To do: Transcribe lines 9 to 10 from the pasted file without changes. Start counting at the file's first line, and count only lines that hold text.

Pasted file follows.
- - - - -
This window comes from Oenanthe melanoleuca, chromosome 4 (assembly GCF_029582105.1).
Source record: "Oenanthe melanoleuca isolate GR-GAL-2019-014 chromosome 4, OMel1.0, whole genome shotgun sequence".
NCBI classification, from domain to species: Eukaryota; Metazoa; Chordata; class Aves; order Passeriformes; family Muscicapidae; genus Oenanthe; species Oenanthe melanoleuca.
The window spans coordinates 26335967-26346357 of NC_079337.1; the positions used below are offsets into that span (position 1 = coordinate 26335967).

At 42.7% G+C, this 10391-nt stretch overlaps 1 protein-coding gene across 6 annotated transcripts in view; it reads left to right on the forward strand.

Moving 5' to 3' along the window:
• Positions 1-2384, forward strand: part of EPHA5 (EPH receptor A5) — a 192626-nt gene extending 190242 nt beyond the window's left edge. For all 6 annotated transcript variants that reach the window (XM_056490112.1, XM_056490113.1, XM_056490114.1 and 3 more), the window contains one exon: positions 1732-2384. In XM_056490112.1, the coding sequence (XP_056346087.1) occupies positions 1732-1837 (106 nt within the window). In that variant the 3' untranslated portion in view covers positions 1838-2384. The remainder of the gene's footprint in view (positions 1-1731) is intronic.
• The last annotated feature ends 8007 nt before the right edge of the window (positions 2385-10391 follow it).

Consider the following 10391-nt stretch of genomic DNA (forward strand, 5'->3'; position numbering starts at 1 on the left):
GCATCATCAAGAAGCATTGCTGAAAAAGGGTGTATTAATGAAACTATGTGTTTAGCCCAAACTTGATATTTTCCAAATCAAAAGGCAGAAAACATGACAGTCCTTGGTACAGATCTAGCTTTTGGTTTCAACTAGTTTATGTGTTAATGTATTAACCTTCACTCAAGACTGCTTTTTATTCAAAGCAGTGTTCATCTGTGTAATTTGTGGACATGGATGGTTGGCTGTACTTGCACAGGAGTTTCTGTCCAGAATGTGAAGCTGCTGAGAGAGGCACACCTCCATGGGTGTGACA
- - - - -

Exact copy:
Consider the following 10391-nt stretch of genomic DNA (forward strand, 5'->3'; position numbering starts at 1 on the left):
GCATCATCAAGAAGCATTGCTGAAAAAGGGTGTATTAATGAAACTATGTGTTTAGCCCAAACTTGATATTTTCCAAATCAAAAGGCAGAAAACATGACAGTCCTTGGTACAGATCTAGCTTTTGGTTTCAACTAGTTTATGTGTTAATGTATTAACCTTCACTCAAGACTGCTTTTTATTCAAAGCAGTGTTCATCTGTGTAATTTGTGGACATGGATGGTTGGCTGTACTTGCACAGGAGTTTCTGTCCAGAATGTGAAGCTGCTGAGAGAGGCACACCTCCATGGGTGTGACA